Having addressed the issue of Awards in Part 1 of this series, I will now proceed in true Hollywood fashion to present you with a sequel which no one asked for.
Related to the notion of awards is that of lists. As I discussed before, narrowing the criteria, especially chronologically, for honoring films, can lead to problems. For example, some years there just aren’t any films that really deserve the type of recognition that suggests that they stand in the pantheon of other exemplars of cinema. And so, the list is born.
Lists of course have their own set of problems. Really, all lists are bad in some way. If they are composed by surveying a group of respondents, even experts, then they are necessarily compromises. They are an average of some sort, which can lead to some aberrations. They will also lack the personality of an individual’s list, the sense that the list is curated by someone who cares about the subject. So let’s look at the difficulties with the alternative to a committee-created list.
Individual lists can be filled with obscure or idiosyncratic choices, which can be either positive or negative. In some cases, such as this most-likely-Troll-listing claiming to be the *cough* DEFINITIVE ranking of Disney films, they are an offense to the sensibilities of all people of good will.
Recognizing the inherent limitations of the project of listing, does not mean that I consider it pointless. I owe a lot to the guidance and suggestions provided by some lists, and to the compilations found in such books as Roger Ebert’s “The Great Movies,” which are a type of list. Lists are good at compiling and documenting the critical consensus within a particular community. Lists can be a great guide to someone looking to broaden their experience with film. And even when, inevitably, you disagree with the rankings or inclusions on a list, they are a great conversation starter. It’s important to not grant a “definitive” status to any list, nor to treat any “ranking” as the total measure of relative artistic worth. Just as a baseball player can’t be appreciated merely by a list of his statistics, a film cannot be appreciated by looking at its placement in a list. Lists are the beginning of an argument, not the conclusion of one.
The first list of importance to me personally was the American Film Institute’s “AFI’s 100 years…100 Movies” list, which arrived in 1998. I came across it in a magazine, which I probably still have somewhere. I thought that I would count how many of them I had seen, ant it was likely around thirty-something. And then I embarked on a project to watch them all. It took me about 10 years to do it. Remember, this was pre-Netflix, and many of the films on the list were not even readily accessible on home video format. So I saw most of them by borrowing from the local library, and through rentals at Blockbuster (RIP) or Hollywood Video (RIP).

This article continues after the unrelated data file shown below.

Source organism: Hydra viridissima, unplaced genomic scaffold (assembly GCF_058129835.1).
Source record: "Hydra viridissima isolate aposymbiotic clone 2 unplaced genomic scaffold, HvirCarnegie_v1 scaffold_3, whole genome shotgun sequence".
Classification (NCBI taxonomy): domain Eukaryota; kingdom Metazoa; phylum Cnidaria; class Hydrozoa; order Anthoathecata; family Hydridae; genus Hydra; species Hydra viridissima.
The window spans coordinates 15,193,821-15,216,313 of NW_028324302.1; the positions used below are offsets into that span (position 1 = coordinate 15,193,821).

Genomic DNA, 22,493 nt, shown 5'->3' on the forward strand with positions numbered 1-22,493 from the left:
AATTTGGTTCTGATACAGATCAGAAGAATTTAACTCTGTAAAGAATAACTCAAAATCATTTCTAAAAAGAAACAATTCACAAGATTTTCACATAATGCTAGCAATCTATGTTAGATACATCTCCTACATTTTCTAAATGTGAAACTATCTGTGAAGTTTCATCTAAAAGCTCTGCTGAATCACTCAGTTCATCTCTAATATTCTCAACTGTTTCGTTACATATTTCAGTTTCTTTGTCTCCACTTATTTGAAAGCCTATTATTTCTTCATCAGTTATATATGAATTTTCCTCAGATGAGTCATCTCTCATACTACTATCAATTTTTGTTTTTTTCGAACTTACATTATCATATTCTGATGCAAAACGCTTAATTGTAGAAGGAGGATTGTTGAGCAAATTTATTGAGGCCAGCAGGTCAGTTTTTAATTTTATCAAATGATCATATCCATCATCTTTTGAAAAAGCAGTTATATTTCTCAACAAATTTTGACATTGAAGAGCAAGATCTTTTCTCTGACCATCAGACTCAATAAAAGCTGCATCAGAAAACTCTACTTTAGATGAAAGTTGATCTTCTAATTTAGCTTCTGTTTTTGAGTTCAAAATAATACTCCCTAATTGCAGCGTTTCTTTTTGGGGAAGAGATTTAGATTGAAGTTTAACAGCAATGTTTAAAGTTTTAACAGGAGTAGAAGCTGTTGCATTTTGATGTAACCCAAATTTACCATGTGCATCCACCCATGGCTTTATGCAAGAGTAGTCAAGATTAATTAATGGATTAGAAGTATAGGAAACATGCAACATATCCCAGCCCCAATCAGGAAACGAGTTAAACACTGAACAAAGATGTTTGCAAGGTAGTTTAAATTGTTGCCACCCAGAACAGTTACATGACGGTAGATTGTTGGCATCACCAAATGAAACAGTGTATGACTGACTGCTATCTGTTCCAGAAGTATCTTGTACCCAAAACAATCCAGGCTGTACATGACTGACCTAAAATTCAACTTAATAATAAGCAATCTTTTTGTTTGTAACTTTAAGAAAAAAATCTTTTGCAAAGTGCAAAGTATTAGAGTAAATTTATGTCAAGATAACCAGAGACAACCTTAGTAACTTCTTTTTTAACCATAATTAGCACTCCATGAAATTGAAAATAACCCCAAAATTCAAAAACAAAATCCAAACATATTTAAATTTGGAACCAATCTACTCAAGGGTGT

I found that as I watched the movies, I didn’t see the appeal of many of them, but I did greatly expand my horizons. I watched many films I otherwise would perhaps never have seen, and some which have become favorites, like Network, Yankee Doodle Dandy, and Duck Soup. I was given a context from which to appreciate other films, and an education in what was considered by “more than 1,500 leaders from across the American film community” to be the greatest films our nation has produced.
Just as I was completing my journey through the original, AFI released a 10 year anniversary update of the list. I felt that this list was markedly superior, and had some key changes that I thought were significant. Viewing some of the films on the original list, such as Pulp Fiction, and possibly Fargo was what led me to formulate the idea that lists of this type should in principle exclude films of too recent vintage. Those films, while arguably made with considerable skill, seemed too fresh to really evaluate in the context of a century’s achievements. The second version was not immune from this temptation, and perhaps upped the ante by including 4 films that were made in the years since 1998, the year of the first list. On the other hand, Fargo, (present on the original list, but absent in the sequel) was released only 2 years before the list’s publication, while the second list’s most recent release was from 2001, when six years had passed.
Again, I resonated much more closely with the second list. The additions of Buster Keaton’s The General, Robert Altman’s Nashville, and Ridley Scott’s Blade Runner are to me, unquestionable improvements over Giant, Dances With Wolves, and Wuthering Heights. In the rankings, too, there are some significant reassessments. City Lights, Chaplin’s most moving silent film, jumped up 65 ranks, for example, while John Ford’s complex masterpiece The Searchers, jumped an astonishing 84 spots. These are welcome changes in my view, as is the demotion of Ben-Hur.
All this talk of awards and lists was brought to mind by another recent list on the same topic which was released by the BBC a few weeks ago. That list, along with some other interesting lists for discussion will be the topic of post 3 in this series, coming soon to a blog near you.